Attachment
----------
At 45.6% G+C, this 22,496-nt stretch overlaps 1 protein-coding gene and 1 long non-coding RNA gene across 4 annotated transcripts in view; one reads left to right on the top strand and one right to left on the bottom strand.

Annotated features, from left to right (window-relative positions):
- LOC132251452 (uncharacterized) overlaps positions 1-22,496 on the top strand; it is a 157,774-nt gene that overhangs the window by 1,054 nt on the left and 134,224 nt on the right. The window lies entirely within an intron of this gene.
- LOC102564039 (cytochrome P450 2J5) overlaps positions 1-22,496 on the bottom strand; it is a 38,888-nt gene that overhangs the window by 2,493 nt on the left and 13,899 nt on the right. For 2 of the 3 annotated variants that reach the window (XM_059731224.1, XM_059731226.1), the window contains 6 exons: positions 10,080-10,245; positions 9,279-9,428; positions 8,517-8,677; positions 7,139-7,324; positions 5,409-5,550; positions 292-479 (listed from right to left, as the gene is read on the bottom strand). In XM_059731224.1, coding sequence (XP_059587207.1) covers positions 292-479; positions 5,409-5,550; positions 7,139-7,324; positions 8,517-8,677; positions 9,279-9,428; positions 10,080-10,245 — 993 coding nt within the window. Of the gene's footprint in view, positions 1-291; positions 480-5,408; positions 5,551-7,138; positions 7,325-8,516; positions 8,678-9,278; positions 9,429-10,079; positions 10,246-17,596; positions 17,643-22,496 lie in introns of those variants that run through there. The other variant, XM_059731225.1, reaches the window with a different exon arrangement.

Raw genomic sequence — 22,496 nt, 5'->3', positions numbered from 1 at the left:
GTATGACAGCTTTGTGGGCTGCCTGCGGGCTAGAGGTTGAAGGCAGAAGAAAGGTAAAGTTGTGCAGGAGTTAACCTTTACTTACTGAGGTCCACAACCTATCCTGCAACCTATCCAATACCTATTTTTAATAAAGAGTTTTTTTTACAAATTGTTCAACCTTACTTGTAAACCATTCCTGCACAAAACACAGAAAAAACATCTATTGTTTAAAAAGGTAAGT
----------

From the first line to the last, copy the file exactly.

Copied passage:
At 45.6% G+C, this 22,496-nt stretch overlaps 1 protein-coding gene and 1 long non-coding RNA gene across 4 annotated transcripts in view; one reads left to right on the top strand and one right to left on the bottom strand.

Annotated features, from left to right (window-relative positions):
- LOC132251452 (uncharacterized) overlaps positions 1-22,496 on the top strand; it is a 157,774-nt gene that overhangs the window by 1,054 nt on the left and 134,224 nt on the right. The window lies entirely within an intron of this gene.
- LOC102564039 (cytochrome P450 2J5) overlaps positions 1-22,496 on the bottom strand; it is a 38,888-nt gene that overhangs the window by 2,493 nt on the left and 13,899 nt on the right. For 2 of the 3 annotated variants that reach the window (XM_059731224.1, XM_059731226.1), the window contains 6 exons: positions 10,080-10,245; positions 9,279-9,428; positions 8,517-8,677; positions 7,139-7,324; positions 5,409-5,550; positions 292-479 (listed from right to left, as the gene is read on the bottom strand). In XM_059731224.1, coding sequence (XP_059587207.1) covers positions 292-479; positions 5,409-5,550; positions 7,139-7,324; positions 8,517-8,677; positions 9,279-9,428; positions 10,080-10,245 — 993 coding nt within the window. Of the gene's footprint in view, positions 1-291; positions 480-5,408; positions 5,551-7,138; positions 7,325-8,516; positions 8,678-9,278; positions 9,429-10,079; positions 10,246-17,596; positions 17,643-22,496 lie in introns of those variants that run through there. The other variant, XM_059731225.1, reaches the window with a different exon arrangement.

Raw genomic sequence — 22,496 nt, 5'->3', positions numbered from 1 at the left:
GTATGACAGCTTTGTGGGCTGCCTGCGGGCTAGAGGTTGAAGGCAGAAGAAAGGTAAAGTTGTGCAGGAGTTAACCTTTACTTACTGAGGTCCACAACCTATCCTGCAACCTATCCAATACCTATTTTTAATAAAGAGTTTTTTTTACAAATTGTTCAACCTTACTTGTAAACCATTCCTGCACAAAACACAGAAAAAACATCTATTGTTTAAAAAGGTAAGT